LumberJocks

Smoothing out an angled half lap

  • Advertise with us

« back to Woodworking Skill Share forum

Forum topic by bludhemn posted 12-30-2013 05:47 PM 706 views 0 times favorited 5 replies Add to Favorites Watch
View bludhemn's profile

bludhemn

5 posts in 1098 days


12-30-2013 05:47 PM

Hello

I’m trying to build a console table with X-legs (cross legs). I decided to use a half lap joint for the legs, but came across some difficulty while doing this. The legs are angled at around 28 degree, and I am making the cut with a tenon saw on pine wood. I made a few parallel cuts in the lap and cleared it off with a paring chisel. But the end result was a completely uneven surface, and the more I tried to use the chisel to smooth it out, the worse it got. Here is a pic of what I have now:

The width of that lap is about 80mm, and I dont have a plane that will go in. What can I do to make sure that the next half lap is even?

Please bear with my lack of understanding, as I am a total novice.

Thank you.


5 replies so far

View JustJoe's profile

JustJoe

1554 posts in 1506 days


#1 posted 12-30-2013 05:57 PM

You’re using that modern lumber they call pine but is actually a member of the sponge family. It will be stringy in spots, hard in some, soft in others. Very hard to get a smooth surface even with razor sharp tools. You could try using your sharpest saw and chisel to cut it out just-a-hair-not-deep-enough and then take a block of wood the same width as the opening with some sandpaper glued to it and just sand it down to the depth you want.
Or you can just do all the cuts on the tablesaw or radial arm saw with a dado blade and be done with it. Just angle the miter gauge or if you’re using a crosscut sled (better) put a wedge behind it to get the angle you need.
Or the tablesaw or RAS with a regular blade and make about 16 bajillion passes until you’re done.

-- This Ad Space For Sale! Your Ad Here! Reach a targeted audience! Affordable Rates, easy financing! Contact an ad represenative today at JustJoe's Advertising Consortium.

View GrandpaLen's profile

GrandpaLen

1643 posts in 1740 days


#2 posted 12-30-2013 06:15 PM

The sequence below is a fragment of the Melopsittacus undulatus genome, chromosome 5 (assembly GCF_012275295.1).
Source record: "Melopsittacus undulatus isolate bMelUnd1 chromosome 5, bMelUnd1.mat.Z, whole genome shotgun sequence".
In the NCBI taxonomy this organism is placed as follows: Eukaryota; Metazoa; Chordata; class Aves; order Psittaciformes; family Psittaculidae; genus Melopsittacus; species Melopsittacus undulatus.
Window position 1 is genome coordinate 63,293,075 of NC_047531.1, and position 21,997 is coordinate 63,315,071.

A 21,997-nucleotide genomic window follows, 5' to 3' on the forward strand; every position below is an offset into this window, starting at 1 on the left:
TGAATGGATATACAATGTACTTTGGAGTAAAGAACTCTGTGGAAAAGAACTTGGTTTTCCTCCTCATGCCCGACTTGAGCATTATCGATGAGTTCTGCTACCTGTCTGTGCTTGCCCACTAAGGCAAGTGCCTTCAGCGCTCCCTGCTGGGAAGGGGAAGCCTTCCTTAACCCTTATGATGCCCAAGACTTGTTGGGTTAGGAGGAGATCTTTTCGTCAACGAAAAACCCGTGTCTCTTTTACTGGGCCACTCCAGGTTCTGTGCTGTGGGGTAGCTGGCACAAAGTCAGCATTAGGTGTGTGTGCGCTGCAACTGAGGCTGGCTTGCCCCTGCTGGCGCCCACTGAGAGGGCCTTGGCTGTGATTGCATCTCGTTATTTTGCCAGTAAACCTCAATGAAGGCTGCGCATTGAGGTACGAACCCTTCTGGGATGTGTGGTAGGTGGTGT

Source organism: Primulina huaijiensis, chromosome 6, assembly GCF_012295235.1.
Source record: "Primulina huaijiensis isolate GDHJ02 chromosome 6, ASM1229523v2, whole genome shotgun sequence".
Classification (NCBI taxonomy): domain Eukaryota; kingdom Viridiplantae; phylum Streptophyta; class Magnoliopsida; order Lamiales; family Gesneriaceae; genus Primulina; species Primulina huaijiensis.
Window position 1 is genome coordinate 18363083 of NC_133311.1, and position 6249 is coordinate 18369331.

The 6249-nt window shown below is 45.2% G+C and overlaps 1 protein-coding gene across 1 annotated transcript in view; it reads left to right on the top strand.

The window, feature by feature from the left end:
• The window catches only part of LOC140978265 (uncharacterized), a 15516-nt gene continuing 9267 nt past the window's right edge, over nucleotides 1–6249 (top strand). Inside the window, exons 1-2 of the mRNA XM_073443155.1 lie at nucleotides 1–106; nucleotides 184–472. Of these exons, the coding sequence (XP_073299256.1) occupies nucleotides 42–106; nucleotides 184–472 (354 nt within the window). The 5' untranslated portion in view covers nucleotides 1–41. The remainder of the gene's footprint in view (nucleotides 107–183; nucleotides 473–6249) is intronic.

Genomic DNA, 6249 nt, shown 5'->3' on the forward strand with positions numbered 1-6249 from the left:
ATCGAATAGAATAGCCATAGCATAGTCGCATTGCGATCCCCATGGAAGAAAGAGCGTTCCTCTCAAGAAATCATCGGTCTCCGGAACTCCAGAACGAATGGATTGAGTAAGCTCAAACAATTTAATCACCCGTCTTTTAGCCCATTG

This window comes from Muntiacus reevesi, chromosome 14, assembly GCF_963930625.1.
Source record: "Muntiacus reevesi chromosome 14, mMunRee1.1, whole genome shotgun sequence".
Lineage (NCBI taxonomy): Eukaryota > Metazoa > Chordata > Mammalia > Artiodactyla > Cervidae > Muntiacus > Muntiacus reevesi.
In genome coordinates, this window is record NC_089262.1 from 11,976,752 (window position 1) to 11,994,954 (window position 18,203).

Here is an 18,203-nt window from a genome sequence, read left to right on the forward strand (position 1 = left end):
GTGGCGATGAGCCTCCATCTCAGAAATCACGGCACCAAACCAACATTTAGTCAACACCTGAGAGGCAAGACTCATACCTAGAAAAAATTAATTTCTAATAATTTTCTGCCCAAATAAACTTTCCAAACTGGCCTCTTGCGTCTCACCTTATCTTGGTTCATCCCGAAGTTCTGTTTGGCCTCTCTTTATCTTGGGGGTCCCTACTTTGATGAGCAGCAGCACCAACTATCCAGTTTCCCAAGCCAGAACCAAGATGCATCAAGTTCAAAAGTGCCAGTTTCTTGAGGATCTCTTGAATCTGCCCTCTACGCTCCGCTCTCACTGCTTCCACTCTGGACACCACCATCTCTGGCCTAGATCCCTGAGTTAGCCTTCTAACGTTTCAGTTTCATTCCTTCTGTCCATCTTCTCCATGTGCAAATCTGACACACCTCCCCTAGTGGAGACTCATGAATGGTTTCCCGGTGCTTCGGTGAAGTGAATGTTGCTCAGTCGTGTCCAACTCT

Saw cuts at the edge of your 1/2 lap and clean out inbetween with a ruoter.

...just a thought.

Best Regards. – Grandpa Len

Work Safely and have Fun.

-- Mother Nature should be proud of what you've done with her tree. - Len ...just north of a stone's throw from the oHIo, river that is, in So. Indiana.

View TaybulSawz's profile

TaybulSawz

149 posts in 1150 days


#3 posted 12-30-2013 07:05 PM

I’d recommend making multiple saw kerfs. You’ll have less likelihood of chipping and gouging with pine.

-- Still got all my Fingers!!!

View Smitty_Cabinetshop's profile

Smitty_Cabinetshop

13738 posts in 2086 days


#4 posted 12-30-2013 09:29 PM

First off, the overall recessed surface doesn’t need to be pretty. Cut the second half lap and trim to fit is a decent approach. In the meantime, G-Len’s advise is sound (as is joe and taybul of course) re: the router. This is a small router, the #271, where you’d likely need the #71.

A router plane has a iron extended below the sole of the plane to make recessed surfaces consistent, just as you desire.

-- Don't anthropomorphize your handplanes. They hate it when you do that. -- OldTools Archive --

View Don W's profile

Don W

17971 posts in 2035 days


#5 posted 12-30-2013 09:36 PM

I’d be tempted to use the router plane also, but my second choice (maybe you don’t have a router plane) would be a rasp.

-- Master hand plane hoarder. - http://timetestedtools.net

Have your say...

You must be signed in to reply.

DISCLAIMER: Any posts on LJ are posted by individuals acting in their own right and do not necessarily reflect the views of LJ. LJ will not be held liable for the actions of any user.

Latest Projects | Latest Blog Entries | Latest Forum Topics

HomeRefurbers.com